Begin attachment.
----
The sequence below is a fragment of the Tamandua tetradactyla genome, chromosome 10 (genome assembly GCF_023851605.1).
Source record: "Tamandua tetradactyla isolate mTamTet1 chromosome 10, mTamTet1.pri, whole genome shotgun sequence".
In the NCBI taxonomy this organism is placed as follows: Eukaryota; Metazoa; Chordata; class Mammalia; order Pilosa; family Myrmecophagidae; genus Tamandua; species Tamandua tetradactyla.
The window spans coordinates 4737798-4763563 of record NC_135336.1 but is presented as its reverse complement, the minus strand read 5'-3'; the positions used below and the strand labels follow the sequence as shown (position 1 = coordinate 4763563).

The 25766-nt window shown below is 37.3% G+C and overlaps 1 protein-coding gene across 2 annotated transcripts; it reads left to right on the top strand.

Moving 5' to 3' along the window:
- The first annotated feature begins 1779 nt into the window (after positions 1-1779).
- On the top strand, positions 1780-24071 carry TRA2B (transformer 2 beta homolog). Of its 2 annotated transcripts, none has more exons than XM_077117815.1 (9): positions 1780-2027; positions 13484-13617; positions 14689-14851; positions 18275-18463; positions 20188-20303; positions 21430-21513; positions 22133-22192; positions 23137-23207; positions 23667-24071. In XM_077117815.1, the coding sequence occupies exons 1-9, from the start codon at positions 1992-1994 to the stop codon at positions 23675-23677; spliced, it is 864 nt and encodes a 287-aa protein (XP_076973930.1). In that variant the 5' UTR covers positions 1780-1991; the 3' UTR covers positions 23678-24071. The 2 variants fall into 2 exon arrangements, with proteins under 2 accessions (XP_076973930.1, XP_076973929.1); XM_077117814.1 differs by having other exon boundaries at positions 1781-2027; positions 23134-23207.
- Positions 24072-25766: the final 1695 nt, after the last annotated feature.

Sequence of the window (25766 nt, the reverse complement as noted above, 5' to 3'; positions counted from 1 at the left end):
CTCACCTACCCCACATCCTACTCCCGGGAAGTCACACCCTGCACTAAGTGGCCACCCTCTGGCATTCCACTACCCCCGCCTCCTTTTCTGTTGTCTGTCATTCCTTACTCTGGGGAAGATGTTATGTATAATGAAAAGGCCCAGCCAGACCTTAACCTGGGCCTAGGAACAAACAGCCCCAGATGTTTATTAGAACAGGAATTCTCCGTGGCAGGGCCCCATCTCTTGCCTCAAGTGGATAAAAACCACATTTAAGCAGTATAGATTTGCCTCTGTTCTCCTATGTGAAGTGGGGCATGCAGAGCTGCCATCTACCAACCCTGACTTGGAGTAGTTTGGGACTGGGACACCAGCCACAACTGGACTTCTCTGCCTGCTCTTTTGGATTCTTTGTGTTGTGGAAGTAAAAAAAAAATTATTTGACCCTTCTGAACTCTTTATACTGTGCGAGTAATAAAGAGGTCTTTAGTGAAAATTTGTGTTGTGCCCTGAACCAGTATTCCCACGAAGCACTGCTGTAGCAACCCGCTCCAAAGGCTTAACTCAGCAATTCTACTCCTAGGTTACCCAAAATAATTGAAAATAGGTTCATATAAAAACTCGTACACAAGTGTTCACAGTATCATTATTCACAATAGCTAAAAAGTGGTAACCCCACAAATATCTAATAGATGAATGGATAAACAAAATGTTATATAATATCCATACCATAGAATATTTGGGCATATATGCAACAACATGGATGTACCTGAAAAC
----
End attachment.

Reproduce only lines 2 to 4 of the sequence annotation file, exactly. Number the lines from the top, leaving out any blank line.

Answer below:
Source record: "Tamandua tetradactyla isolate mTamTet1 chromosome 10, mTamTet1.pri, whole genome shotgun sequence".
In the NCBI taxonomy this organism is placed as follows: Eukaryota; Metazoa; Chordata; class Mammalia; order Pilosa; family Myrmecophagidae; genus Tamandua; species Tamandua tetradactyla.
The window spans coordinates 4737798-4763563 of record NC_135336.1 but is presented as its reverse complement, the minus strand read 5'-3'; the positions used below and the strand labels follow the sequence as shown (position 1 = coordinate 4763563).